Ramadan reserves the bulk of his criticism for the current condition of public discourse within the Arab world. It is marked by a polarisation between ‘secularists’ and ‘Islamists’ on the one hand, and between ‘us’ Muslims perceived as victims and ‘them’ in the West who are blamed for all our problems. Those who advocate secularisation as the solution for Middle Eastern societies oversimplify and are out of touch with real social issues, he shows, just as those espousing Islamist platforms have little to offer other than emotive appeals to tradition to enhance their own credibility. An instructive section of the book discusses why secularism has become a much-loathed and feared term across the Muslim world where processes of secularisation were experienced as repressive control and loss of freedoms, as opposed to the political democratisation and religious pluralism that defines the history of secularisation in Western societies. A similar discussion of political Islam situates it within the early-20th century context of nationalist, anti-colonial resistance where it first arose and traces the evolution of its many ideological currents across time and place.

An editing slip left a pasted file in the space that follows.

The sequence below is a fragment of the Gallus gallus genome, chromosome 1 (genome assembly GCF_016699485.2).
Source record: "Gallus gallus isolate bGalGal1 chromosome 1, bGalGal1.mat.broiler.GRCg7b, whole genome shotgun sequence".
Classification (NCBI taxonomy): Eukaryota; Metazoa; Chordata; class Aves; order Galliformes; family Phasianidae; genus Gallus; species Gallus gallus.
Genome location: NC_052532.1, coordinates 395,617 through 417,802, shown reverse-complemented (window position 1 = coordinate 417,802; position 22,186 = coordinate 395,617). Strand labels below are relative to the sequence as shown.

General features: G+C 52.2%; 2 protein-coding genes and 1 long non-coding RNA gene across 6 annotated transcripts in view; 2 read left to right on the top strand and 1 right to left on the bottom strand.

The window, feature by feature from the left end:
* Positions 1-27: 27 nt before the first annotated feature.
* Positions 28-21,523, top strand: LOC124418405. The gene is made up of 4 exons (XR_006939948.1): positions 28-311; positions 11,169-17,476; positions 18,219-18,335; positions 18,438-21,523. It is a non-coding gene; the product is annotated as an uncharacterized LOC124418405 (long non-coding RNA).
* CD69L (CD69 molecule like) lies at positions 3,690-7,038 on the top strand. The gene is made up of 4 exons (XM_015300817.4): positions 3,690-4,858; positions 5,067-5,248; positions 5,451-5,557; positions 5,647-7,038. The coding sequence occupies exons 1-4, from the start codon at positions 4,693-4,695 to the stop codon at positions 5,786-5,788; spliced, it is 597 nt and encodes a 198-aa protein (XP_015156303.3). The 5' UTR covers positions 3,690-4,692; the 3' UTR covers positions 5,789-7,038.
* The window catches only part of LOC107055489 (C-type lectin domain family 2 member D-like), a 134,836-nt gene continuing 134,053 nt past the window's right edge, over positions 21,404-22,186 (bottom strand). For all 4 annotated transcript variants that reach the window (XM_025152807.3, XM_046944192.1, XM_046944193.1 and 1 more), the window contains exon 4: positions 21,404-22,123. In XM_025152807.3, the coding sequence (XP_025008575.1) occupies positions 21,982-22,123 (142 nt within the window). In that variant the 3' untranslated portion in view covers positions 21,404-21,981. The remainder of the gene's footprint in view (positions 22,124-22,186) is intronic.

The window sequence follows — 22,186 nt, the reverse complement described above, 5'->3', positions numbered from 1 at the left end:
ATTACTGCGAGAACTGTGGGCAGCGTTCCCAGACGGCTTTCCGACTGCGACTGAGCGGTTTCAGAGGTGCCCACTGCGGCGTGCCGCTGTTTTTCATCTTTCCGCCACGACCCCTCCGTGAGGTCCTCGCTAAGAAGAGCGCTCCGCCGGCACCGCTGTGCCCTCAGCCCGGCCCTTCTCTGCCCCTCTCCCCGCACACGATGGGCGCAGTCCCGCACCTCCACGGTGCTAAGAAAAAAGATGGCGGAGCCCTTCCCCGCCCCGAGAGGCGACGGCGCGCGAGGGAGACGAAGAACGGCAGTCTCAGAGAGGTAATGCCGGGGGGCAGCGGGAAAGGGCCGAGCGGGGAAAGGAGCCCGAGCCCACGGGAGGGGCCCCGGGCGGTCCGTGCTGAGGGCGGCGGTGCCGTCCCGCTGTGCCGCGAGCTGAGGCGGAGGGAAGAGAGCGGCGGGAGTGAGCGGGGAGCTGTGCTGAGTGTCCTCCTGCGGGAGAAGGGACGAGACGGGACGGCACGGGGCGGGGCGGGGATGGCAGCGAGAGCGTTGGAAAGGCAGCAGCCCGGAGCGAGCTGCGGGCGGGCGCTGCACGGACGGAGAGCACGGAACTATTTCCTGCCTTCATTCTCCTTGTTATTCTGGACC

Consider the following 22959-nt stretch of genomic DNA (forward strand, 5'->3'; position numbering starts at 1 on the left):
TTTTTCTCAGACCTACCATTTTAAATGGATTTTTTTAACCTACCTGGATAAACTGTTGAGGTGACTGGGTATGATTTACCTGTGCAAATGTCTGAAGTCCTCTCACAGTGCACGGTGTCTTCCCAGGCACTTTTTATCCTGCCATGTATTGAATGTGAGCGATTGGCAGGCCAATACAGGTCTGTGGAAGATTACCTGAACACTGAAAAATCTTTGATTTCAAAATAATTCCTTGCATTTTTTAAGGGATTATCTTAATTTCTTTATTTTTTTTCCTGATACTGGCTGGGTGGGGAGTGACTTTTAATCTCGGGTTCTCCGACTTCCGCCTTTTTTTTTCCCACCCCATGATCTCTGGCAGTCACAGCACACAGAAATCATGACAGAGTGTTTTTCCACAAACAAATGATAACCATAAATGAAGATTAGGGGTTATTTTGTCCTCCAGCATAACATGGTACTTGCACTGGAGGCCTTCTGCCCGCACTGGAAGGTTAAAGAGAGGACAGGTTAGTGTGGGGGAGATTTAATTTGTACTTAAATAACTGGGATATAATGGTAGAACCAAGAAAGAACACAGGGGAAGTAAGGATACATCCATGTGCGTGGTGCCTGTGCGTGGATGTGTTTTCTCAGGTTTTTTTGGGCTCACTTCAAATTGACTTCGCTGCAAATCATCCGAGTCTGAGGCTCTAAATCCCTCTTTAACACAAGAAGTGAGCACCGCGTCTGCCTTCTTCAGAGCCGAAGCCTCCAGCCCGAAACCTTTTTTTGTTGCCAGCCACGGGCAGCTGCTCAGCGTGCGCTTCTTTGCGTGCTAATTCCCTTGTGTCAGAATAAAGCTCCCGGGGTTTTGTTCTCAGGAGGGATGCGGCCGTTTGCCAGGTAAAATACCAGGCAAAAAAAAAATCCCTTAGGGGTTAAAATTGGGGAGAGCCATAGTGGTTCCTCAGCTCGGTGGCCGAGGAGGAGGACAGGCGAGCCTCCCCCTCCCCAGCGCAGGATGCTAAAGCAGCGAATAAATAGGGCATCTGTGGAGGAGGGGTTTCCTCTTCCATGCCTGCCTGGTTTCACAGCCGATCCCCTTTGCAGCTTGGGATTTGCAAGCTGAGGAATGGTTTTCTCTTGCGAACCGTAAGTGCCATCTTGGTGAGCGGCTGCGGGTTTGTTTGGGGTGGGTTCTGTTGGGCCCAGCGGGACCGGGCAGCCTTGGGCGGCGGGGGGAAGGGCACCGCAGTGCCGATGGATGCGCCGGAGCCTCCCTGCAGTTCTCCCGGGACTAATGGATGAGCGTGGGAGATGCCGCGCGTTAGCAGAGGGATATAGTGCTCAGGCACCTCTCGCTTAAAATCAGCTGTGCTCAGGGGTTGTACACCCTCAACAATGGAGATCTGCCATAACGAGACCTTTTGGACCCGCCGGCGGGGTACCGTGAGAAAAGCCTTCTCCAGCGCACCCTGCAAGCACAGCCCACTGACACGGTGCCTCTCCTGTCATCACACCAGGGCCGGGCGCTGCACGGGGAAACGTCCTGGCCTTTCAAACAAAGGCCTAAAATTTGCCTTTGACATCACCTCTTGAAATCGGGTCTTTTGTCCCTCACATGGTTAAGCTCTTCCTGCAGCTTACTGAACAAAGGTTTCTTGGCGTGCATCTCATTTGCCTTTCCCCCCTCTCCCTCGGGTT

Ramadan challenges Arabs and, more broadly, Muslims to abandon a counter-productive debate between outmoded conceptual categories and to overcome their intellectual colonisation. He calls for a sustained project of self-criticism and intellectual reconstruction, one that engages with indigenous histories, cultures and identities and promises to restore dignity. He sees lasting change resulting from the mass uprisings only if they don’t stop at the removal of oppressive political regimes and instead go on to launch a comprehensive programme of cultural, economic, social and political transformation.
This ambitious call for social and cultural renewal contains many standard elements from a reformist’s wish list: full rights and participation for women, revamped educational systems, democratic political processes, religious freedoms and pluralism, and an end to poverty, corruption and military interference. The emphasis on social justice also includes a strident critique of the global neo-liberal economic order and the control exerted by international financial institutions, multinational corporations and powerful states on countries of the global South. In fact, Ramadan identifies the shifting realignment of global powers — with the decline of Western economies and the increasing significance of China, Brazil, Russia, India and others — as another critical enabling factor in the toppling of Middle Eastern dictatorships. He sees this moment of multiple overlapping crises as an opportunity for Arab and other third world countries to press for more equitable economic relations, without really specifying how that will come about.